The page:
Wood Brothers begin worldwide tour; a Q&A with Oliver Wood

The Wood Brothers, Chris, left, and Oliver perform Jan. 18 at the Cargo in Reno. Photo by Anthony Scarlati
The Wood Brothers, Chris, left, and Oliver perform Jan. 18 at the Cargo in Reno. Photo by Anthony Scarlati
Oliver and Chris Wood, who separately built successful careers in music, collaborated in 2005 as the Wood Brothers. Oliver performed on blues rocker Tinsley Ellis’ most successful record, 1994’s “Storm Warning,” before he started his own blues-R&B group King Johnson. Chris in 1991 was a founding member of the avant-garde jazz trio Medeski Martin & Wood. The Wood Brothers – Oliver on acoustic guitar, Chris on bass and Jano Rix percussion and keyboards — recently released its fourth album, “The Muse.” The band today begins a major tour which includes the Cargo in Reno on Jan. 18. Here is our conversation with Oliver Wood: Tahoe Onstage: Tinsley Ellis told me you are the most talented player who has ever been in his band. Did he encourage you to start singing? Oliver Wood: Tinsley really took me under his wing when I was a young, budding player and he gave me my first road gig. I learned so much about music and the music business from him. He was a real big brother-mentor type to me. I was playing rhythm guitar and background vocals. At one point he said learn a song and you get to sing one song a night. He gave me a gentle push and was just real encouraging. That is really what gave me the confidence to do it. I was coming from an insecure place about it and he really gave me a lot of support about it. I was an apprentice. Tahoe Onstage: You have a compelling singing style. When you started to sing, where you trying to emulate a certain vocalist? Oliver Wood: A lot of us have the same heroes and my heroes for singers were Ray Charles, B.B. King and Stevie Wonder and I know I sound absolutely nothing like any of those people. However, a lot of our singing styles come up from our limitations. I can’t sing like that. But a lot of times our limitations are what make us unique. I don’t think I was emulating any one specific person. I think later on I started to appreciate people like Levon Helm and Van Morrison, and those were a little bit more realistic people to emulate than were B.B. King and Ray Charles. So I just had a lot of heroes I was playing with like Tinsley and other people I used to hang out with in Atlanta. Chris Long was a band mate of mine in the band I started King Johnson. He was the bass player was another mentor and he was a great singer and songwriter who really kept pushing me to after Tinsley to keep singing and even start writing. And there was a guy named Donnie McCormick who was also an Atlanta hero in the music world who I admired. I am sure I subconsciously emulated those people. It’s not just the iconic people on records. It’s people who we work closely with who can’t help but be a big influence as well. Tahoe Onstage: What inspired you and Chris to team up musically? Oliver Wood: I think it was just one of those things that was bound to happen eventually. We played together when we were still teenagers living under the same roof and we really enjoyed that. It was something we were able to bond over just as much as throwing the football or whatever. When I left home, I moved to Atlanta and when he left town he moved to New York and we just went on these different journeys and took different paths. There was 12-13 years where we didn’t play together and we really grew apart as brothers. So I think there came a time when we just, for whatever reason when things slowed down, both figured out who we were both musically and as people and had put in our 10,000 hours of being on the road and learning how to be professional musicians. We got together at a family function and just played a little bit and wrote a couple of tunes and did some recording and if felt so good that we kept pursuing it and it became a bigger and bigger endeavor. So there was no one thing, but one thing we do talk about in interviews is there was a time when my band opened for his band and I got to sit in with his band and play a few songs and it was so fun and it felt so natural to sit next to my brother and play and we both had such a good time it was just shocking and we said, “Oh my god, why don’t we just do this?” That was a real eye opener and then it was just a question of time. I lived in the South and he lived in the Northeast. But we just started getting more excited about it and it just evolved into something bigger and bigger. Now we both live in Nashville and it’s a full-time family enterprise. Tahoe Onstage: Where did you grow up? Oliver Wood: Boulder, Colorado. We were both born in California. We lived in Pasadena until later in the ’70s when we moved to Boulder. Our musically formative years were in Boulder, Colorado. All that meant was listening to our dad sing and play. He was sort of a folky picker and singer who had an awesome record collection and that was sort of our entrance into the music world. Tahoe Onstage: It must be very special to be close again to your brother after experiencing so many things being away from each other as adults. Oliver Wood: I’m glad you reminded me because sometime you take it for granted. It is a very unique thing together because our lives are intertwined in a very cool way right now. A lot of people ask if we fight like the Kinks or the Black Crowes, other brother bands, and we don’t. We find it really easy to get along. We had the luxury of going off and maturing separately and not trying to put a band together in our 20s. That way we had the formative stages out of the way and don’t have the baggage and figured out who we were and sort of gained that self-confidence that comes from being older and more experienced and not really having ego trips and stuff like that. Tahoe Onstage: Do you have fans of your other bands request those songs or do you just perform your collaborative work? Oliver Wood: It’s pretty much all our collaborative stuff. I think in the very beginning we would get some fans like that and we still do once in a while but I think people who come see the Wood Brothers know what they’re coming to see and we don’t get requests for songs from the other bands. I think that some of the things people like from the other bands are already integrated into what we do by the nature of it, and the nature of our styles really haven’t changed since we changed bands. So I think people are getting what they want when they come out and see us. Tahoe Onstage: You were quoted as saying the latest Wood Brothers album is the one that feels like the most band album. Could you elaborate on that statement? Oliver Wood: This one, not only did Chris and I collaborate more on the writing, but it was our first studio album that we recorded with our drummer Jano who has been with us three and one-half years. Jano is a multi-instrumentalist who is a great singer. He’s primarily our drummer and our percussionist. Before we added him, we would hire people to come play. But it’s a different feeling to go out on the road with a whole band. Now, as a trio, it feels like more of a whole unit that practices and tours together and records together. That was what’s unique about this new, greatest record is that it felt like a band because it was. We’d been on the road with Jano for a couple of years. He’s amazing, not just as a drummer and percussionist but he’s a great keyboard player of all kinds, so he’s like having two guys and he can to all kinds of stuff in the studio so he added a lot to our sound and what we’re able to do.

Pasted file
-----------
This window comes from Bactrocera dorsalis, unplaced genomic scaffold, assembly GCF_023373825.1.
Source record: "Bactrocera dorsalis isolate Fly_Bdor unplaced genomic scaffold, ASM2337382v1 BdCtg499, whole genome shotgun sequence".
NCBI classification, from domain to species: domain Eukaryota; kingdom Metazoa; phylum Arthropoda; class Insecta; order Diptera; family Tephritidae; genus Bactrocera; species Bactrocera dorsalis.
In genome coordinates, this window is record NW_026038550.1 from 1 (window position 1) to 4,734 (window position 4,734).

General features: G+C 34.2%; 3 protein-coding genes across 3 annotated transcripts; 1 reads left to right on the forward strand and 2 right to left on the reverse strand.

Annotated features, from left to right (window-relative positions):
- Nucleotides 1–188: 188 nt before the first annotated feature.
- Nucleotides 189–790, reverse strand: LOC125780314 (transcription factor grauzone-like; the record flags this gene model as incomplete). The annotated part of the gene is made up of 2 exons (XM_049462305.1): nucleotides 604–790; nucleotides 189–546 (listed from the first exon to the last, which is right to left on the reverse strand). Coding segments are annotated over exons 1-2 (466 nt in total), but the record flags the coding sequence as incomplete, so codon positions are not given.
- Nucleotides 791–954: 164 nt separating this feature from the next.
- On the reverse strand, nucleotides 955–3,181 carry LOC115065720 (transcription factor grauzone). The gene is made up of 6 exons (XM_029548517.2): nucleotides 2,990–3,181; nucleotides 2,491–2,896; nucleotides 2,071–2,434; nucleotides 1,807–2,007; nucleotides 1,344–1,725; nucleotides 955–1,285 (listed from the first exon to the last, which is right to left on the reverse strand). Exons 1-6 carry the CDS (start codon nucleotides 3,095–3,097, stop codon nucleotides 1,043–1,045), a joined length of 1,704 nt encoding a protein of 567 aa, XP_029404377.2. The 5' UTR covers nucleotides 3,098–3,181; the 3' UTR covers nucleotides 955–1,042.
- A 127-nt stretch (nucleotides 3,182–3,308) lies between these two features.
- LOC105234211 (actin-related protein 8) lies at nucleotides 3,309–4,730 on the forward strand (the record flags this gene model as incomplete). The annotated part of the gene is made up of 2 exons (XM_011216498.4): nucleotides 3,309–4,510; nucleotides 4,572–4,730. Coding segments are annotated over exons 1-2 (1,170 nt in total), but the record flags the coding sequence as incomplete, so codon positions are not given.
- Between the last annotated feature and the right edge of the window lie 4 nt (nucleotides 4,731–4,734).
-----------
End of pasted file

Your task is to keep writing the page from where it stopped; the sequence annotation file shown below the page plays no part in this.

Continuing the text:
The Wood Brothers Upcoming performances Jan. 13 – Belly Up Tavern, Solana Beach, Calif. Jan. 14 – El Rey Theatre, Los Angeles Jan. 15 – City Winery, Napa Jan. 16 – The Fillmore, San Francisco Jan. 17 – Rio Theatre, Santa Cruz Jan. 18 – Cargo, Reno Wood Brothers imageJan. 19 – Sierra Nevada Brewing Company, Chico Jan. 21 – McDonald Theatre, Eugene, Ore. Jan. 22 – Wonder Ballroom, Portland Jan. 23 – The Imperial, Vancouver, B.C. Jan. 24 – Neptune Theatre, Seattle Feb. 17 – George’s Majestic Lounge, Fayetteville, Ark. Feb. 18 – The Bottleneck, Lawrence, Kansas Feb. 20 – Boulder Theater, Boulder, Colo. Feb. 21 – WinterWonderGrass, Avon, Colo. Feb. 22 – Center For The Arts, Crested Butte, Colo. Feb. 24 – The Vanguard, Tulsa, Okla. Feb. 25 – Granada Theater, Dallas Feb. 26 – The Parish, Austin Feb. 27 – Gruene, Hall, New Braunfels, Texas March 19 – Savannah Music Fest, Savannah, Ga. March 20 – Suwannee Springfest Festival, Live Oak, Fla. March 21 – ArtsPark at Young Circle, Hollywood, Fla. March 28 – Hogs for the Cause, New Orleans March 29 – Acadiana Center for the Arts, Lafayette, Louisiana May 22 – De Oosterpoort, Groningen, NL May 23 – PeTiCantus, Hoorn, the Netherlands May 24 – Orange Blossom Special, Beverungen, Germany May 30 – Stimmen Festival, Ettiswil, Switzerland June 3 – DeRoma, Antwerp, Belgium June 4 – Lantaren Venster, Rotterdam, NL June 5 – Bitterzoet, Amsterdam June 6 – Muziekgebouw Eindhoven, NL June 7 – Lux, Nimegen, the Netherlands

ABOUT Tim Parsons

Tim Parsons
Tim Parsons is the editor of Tahoe Onstage who first moved to Lake Tahoe in 1992. Before starting Tahoe Onstage in 2013, he worked for 29 years at newspapers, including the Tahoe Daily Tribune, Eureka Times-Standard and Contra Costa Times. He was the recipient of the 2011 Keeping the Blues Alive award for Journalism.


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#ForkFire Update 9-18-2020

Light winds and clearer skies have allowed for increased flight times so that aircraft can safely drop water on the hottest areas of the fire. For more information go to Inciweb https://inciweb.nwcg.gov/incident/7165/